LOW-INCOME families in dire straits can now turn to The Straits Times School Pocket Money Fund (SPMF) for even more help for their school-age children.
From Oct 1, students from such families who need more time to get on their feet can receive financial support for up to four years, instead of the current two.
The SPMF estimates that it will now have to disburse about $330,000 more a year. The move will benefit about 200 students from families in especially difficult circumstances, including children from single-parent families, those with parents in jail, and those from households with a chronically ill family member.
The fund has also revised the criterion for assistance from the current $450 gross per capita monthly income to net income, which is the amount left after the Central Provident Fund (CPF) deduction.
Social workers feel this is a better indicator of a family's disposable income, and will help catch households which might otherwise miss out on such assistance.
'Over the years, the School Pocket Money Fund has taken steps to extend help where it's most needed to make sure it remains relevant and accessible to needy students,' said Straits Times editor Han Fook Kwang, adding that it has raised the monthly amount that students receive three times in recent years.
The changes were jointly announced yesterday by Ms Bertha Henson, organising chairman of the SPMF, and Ms Tina Hung, deputy chief executive officer of the National Council of Social Service, which administers and distributes the funds.
They were speaking at an annual briefing held at the Singapore Press Holdings News Centre for the fund's disbursing agencies and social workers.
In her opening address to the gathering of about 130, Ms Hung said the extended help for children of families who need extra support would be based on the assessment of social workers.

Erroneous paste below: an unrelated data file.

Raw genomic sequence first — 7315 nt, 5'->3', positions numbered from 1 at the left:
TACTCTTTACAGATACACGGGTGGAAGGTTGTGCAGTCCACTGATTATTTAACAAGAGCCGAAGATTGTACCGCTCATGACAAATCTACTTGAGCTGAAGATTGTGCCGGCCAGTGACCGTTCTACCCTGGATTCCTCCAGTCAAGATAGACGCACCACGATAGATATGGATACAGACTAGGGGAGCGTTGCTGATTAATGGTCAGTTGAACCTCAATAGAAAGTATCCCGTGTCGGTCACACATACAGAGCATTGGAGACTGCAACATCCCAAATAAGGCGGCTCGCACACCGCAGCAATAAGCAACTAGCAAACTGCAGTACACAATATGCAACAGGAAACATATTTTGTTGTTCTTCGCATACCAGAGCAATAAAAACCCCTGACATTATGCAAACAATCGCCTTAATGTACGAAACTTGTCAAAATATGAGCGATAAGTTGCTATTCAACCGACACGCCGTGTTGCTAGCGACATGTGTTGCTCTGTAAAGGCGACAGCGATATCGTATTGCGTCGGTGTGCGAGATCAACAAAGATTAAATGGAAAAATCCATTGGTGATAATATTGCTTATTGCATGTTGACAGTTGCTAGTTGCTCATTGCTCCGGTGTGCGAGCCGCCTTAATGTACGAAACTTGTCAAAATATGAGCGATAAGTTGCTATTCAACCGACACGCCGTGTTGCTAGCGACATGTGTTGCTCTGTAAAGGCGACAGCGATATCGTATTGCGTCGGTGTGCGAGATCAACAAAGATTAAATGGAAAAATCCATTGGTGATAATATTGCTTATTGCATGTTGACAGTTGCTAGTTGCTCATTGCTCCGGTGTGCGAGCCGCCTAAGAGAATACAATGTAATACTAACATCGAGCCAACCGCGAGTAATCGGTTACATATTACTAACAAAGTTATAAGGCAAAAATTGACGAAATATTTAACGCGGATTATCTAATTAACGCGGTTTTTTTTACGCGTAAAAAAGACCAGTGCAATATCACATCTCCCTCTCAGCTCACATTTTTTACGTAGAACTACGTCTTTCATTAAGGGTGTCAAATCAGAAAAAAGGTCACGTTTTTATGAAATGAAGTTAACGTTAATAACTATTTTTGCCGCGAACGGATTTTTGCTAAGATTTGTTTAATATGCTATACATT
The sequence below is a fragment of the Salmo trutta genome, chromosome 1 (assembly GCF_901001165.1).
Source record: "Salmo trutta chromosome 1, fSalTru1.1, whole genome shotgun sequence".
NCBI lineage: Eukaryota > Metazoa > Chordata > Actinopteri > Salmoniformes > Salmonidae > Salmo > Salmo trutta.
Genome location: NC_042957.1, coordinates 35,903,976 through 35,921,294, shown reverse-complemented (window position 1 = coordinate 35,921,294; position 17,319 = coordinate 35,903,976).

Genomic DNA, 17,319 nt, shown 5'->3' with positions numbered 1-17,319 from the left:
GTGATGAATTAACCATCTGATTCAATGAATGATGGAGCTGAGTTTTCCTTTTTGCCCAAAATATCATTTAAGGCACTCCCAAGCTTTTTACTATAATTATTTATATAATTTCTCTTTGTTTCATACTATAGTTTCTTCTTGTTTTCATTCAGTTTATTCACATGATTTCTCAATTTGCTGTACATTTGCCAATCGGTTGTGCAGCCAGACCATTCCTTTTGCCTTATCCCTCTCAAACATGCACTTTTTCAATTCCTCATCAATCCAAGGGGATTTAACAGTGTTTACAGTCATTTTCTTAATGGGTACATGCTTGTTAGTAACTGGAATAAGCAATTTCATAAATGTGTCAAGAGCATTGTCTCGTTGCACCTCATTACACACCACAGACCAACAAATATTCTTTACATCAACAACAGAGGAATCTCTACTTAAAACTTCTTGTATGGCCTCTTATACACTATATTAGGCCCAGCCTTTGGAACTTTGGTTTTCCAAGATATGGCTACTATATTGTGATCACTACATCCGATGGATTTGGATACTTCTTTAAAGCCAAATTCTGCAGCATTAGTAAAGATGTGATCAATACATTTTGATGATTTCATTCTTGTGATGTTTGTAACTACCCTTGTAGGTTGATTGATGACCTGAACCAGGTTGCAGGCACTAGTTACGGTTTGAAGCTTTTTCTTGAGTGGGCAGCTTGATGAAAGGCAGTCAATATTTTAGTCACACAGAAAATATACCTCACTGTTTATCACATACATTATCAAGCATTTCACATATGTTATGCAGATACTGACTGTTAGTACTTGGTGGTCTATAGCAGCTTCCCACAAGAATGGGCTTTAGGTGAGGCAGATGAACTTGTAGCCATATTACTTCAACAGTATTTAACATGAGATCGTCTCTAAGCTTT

These social workers will also have more time to work with the families and provide counselling services to help them improve their situation.
Ms Henson, who is also associate editor of The Straits Times, said the extended help would make things less onerous for families with deep-rooted problems and 'who need a longer time to get back on their feet'.
The Ng family are among those hoping to benefit from the extra help.
Mr H.K. Ng, 49, a delivery driver, is the sole breadwinner in his household of six, taking home about $900 a month after CPF deductions. His wife, Madam Y.C. Ho, 43, is a housewife.
Deemed an exceptional case by the SPMF, the family live in a five-room flat but have little disposable income.
Mr Ng's salary is stretched between supporting three school-going children - aged 15, nine and seven - and his 81-year-old father, a stroke patient who is partially blind and lives with them.
He also supports his elderly mother, who lives with another sibling.
His three daughters have been receiving SPMF assistance since February.
'We take each day as it comes,' said Mr Ng in Mandarin.
'I hope we can get help for a longer period of time as my children are still young.'
His eldest daughter Mandy, a Secondary 3 student, said the extra money has allowed her to buy assessment books.
Primary school pupils now get $55 a month from the fund, and secondary school students get $90.
Since its launch by The Straits Times in October 2000, the SPMF has raised nearly $44 million and helped more than 85,000 cases.
Last year, it disbursed $4.1 million and helped about 11,400 children.
For more information on the SPMF, e-mail firstname.lastname@example.org
To apply for assistance, call the ComCare helpline on 1800-222-0000. The number will connect you to the family service centre nearest your home, so a social worker can advise you on how to apply.